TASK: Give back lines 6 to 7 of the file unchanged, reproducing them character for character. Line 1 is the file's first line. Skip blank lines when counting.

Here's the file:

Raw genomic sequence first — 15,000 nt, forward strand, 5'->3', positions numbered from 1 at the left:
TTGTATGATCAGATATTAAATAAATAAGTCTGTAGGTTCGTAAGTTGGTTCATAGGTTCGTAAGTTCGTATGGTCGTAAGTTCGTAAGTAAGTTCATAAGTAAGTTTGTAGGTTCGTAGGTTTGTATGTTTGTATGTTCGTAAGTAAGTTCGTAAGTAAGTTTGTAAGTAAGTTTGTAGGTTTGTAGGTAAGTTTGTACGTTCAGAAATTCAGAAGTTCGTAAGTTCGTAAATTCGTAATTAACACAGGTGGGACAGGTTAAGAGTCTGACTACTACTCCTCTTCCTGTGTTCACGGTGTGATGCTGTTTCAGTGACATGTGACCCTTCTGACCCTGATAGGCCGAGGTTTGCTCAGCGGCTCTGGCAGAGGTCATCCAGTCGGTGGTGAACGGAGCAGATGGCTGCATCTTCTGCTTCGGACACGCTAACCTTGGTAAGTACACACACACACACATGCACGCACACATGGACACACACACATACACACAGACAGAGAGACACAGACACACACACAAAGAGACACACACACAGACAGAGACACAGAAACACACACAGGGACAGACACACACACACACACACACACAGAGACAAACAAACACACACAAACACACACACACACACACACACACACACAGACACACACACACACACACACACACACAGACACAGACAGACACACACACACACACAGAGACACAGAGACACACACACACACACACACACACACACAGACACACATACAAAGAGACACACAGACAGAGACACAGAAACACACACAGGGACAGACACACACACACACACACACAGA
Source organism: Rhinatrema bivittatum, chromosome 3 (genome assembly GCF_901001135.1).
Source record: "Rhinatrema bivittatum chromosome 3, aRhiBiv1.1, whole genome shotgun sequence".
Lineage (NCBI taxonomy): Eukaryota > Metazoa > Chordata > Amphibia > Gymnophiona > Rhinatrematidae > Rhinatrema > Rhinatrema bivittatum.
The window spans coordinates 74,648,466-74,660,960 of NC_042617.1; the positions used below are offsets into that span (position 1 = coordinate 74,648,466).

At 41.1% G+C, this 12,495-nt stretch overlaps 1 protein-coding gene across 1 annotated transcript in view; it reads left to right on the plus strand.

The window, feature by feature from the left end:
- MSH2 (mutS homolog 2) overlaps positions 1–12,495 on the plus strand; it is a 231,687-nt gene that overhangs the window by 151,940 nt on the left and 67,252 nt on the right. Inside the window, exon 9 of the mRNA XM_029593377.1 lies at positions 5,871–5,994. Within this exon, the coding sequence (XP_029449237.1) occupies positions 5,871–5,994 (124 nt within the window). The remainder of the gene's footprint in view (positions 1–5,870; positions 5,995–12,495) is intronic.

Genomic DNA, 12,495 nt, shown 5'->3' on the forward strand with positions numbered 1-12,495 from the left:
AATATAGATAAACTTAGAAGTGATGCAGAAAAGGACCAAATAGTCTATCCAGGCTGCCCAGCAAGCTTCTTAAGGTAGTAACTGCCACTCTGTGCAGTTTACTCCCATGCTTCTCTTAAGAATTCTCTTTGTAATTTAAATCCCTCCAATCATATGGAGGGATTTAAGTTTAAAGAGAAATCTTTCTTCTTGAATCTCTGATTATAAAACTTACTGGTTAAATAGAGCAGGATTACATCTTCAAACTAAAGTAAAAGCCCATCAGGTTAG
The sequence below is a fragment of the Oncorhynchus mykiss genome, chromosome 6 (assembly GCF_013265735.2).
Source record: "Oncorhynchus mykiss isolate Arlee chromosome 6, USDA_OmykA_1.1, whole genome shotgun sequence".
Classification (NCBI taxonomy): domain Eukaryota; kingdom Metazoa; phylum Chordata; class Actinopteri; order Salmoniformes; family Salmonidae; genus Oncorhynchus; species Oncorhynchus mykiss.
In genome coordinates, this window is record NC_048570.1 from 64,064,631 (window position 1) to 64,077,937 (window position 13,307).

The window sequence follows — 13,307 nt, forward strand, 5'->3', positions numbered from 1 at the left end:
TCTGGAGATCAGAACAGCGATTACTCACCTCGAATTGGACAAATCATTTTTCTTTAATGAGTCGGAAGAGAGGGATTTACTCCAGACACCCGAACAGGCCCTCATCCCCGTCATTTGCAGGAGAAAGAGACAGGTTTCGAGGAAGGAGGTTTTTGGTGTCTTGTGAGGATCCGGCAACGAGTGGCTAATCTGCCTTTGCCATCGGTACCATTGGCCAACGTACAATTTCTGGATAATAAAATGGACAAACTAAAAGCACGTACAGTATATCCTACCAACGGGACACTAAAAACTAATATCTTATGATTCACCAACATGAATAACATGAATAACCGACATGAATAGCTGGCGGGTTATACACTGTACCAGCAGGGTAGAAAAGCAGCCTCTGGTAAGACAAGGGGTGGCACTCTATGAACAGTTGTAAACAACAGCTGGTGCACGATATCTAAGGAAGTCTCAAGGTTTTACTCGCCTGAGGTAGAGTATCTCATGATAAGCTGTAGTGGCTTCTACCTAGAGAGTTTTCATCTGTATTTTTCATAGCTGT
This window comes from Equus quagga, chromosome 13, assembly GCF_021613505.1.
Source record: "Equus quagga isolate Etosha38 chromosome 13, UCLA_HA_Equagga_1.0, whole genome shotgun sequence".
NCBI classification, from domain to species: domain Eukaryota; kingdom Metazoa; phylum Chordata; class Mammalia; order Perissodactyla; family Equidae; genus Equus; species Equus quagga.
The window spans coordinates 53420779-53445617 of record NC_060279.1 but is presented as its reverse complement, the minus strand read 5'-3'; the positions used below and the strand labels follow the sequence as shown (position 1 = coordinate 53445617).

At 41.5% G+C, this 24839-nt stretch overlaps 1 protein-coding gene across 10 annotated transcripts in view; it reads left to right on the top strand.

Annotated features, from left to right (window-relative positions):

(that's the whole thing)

The window spans coordinates 74,648,466-74,660,960 of NC_042617.1; the positions used below are offsets into that span (position 1 = coordinate 74,648,466).

At 41.1% G+C, this 12,495-nt stretch overlaps 1 protein-coding gene across 1 annotated transcript in view; it reads left to right on the plus strand.